A FINANCIAL consultant with a gambling habit defrauded a company out of more than £50,000.
David Richard Bradford, 57, was taken on by Medical Gas Solutions Ltd (MGS) – based in Bagillt, Flintshire – initially as a £260-a-day independent consultant.
He was then appointed to a £71,000-a-year job in control of the company’s finances.
Mold Crown Court heard how he was to be paid monthly – but he sometimes paid himself two or three times a month.
The total loss to the company was £53,690, money which it could ill-afford to lose.
During that time the company’s managing director went without a salary for three months to ensure his staff received wages.
While he was stealing, Bradford spent £37,000 on gambling and made a net loss of £17,000.
Bradford, of Cleeve Hill Gardens, Sheffield, who had a previous conviction for stealing from an employer in 1986, admitted fraud by dishonestly obtaining money from MGS Ltd between January 2011 and October 2012 and was jailed for two years. Judge Philip Hughes told Bradford that while the company MD denied himself a salary to ensure employees could be paid, he was “milking the company for your own selfish and dishonest purposes”.
It was, he said, a “grave breach of trust” involving serious and repeated offences.
A large number of people had written testimonials on his behalf but the judge said the fact that Bradford had not told them of the prosecution “spoke volumes” of the defendant.
The court heard how MGS Ltd MD Steve Gullick took Bradford on as a financial consultant to help guide the firm through its sale to a larger company.
He was paid £260 a day, together with his accommodation expenses.
Bradford received nearly £6,000 a month before being taken on full time on a £71,000 salary with travel and accommodation expenses.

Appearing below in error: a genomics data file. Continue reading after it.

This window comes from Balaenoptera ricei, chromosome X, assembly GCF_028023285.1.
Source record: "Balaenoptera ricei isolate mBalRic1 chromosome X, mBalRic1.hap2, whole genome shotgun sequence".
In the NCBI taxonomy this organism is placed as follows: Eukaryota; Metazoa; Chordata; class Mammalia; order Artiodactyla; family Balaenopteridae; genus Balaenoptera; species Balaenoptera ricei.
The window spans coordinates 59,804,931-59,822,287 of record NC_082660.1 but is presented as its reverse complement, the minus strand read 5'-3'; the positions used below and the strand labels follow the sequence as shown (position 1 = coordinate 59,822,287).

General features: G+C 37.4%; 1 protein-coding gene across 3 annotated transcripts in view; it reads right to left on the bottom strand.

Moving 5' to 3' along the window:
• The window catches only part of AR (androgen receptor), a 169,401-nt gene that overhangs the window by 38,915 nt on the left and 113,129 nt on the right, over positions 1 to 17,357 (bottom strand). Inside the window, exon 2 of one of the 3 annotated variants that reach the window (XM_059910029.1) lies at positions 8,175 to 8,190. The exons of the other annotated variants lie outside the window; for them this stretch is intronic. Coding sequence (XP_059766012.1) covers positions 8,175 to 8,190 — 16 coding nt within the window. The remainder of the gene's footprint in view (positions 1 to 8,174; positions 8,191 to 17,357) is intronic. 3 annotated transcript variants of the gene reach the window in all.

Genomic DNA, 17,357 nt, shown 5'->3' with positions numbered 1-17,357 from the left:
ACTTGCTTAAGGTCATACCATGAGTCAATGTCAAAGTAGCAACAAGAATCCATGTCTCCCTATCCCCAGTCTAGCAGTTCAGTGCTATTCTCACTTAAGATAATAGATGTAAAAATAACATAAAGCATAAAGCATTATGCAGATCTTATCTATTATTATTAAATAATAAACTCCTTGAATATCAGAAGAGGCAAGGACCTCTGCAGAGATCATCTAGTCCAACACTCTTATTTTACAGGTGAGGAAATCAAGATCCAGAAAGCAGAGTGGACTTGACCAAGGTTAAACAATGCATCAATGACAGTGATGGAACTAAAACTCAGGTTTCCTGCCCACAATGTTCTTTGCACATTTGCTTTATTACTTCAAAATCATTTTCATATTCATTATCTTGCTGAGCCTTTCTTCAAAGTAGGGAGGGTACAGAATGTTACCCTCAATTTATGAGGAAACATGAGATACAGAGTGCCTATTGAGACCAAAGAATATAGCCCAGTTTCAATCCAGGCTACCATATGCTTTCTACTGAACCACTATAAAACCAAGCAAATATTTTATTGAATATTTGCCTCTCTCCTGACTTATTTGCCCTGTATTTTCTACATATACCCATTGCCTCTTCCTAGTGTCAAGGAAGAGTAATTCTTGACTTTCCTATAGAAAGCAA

He was in full control of the company finances and was in a high position of trust, when he generated additional invoices to pay himself extra salary.
Sometimes he paid himself twice or three times a month.
A part-time employee in accounts realised what was going on, alerted the MD, and when confronted, Bradford claimed that did not happen by design.
He was dismissed and wrote out a credit note to the company, but the money had never been repaid.
It turned out that in 1986 he had received a partially suspended sentence for stealing from a French company in Sheffield where he was employed as an accountant.
The court was also told that in 2011 there was an investigation into false invoices involving a company which failed and Bradford reimbursed the receiver on the basis that he was incompetent rather than being dishonest. He was not prosecuted at that stage.
Defence barrister David Birrell said it was plainly a serious matter involving a breach of trust.
The offending was not sophisticated and was easily detected. Bradford had not, as in many other cases, covered up his tracks or disguised his offending.
Bradford, who had suffered a heart attack and had depression, supported a sick wife and a son and was the family’s sole breadwinner, who wanted to finance two sons through university from September.
He was a respected school governor at two schools and among the many testimonials was one from a headteacher, Mr Birrell said.
Bradford did good work in the community, was generous with his time, and had a passion for encouraging and enhancing the lives of young people.
He was a devoted father who was at a loss to explain his offending.
Mr Birrell suggested a suspended prison sentence for his client, who, he said, was deeply ashamed at what he had done.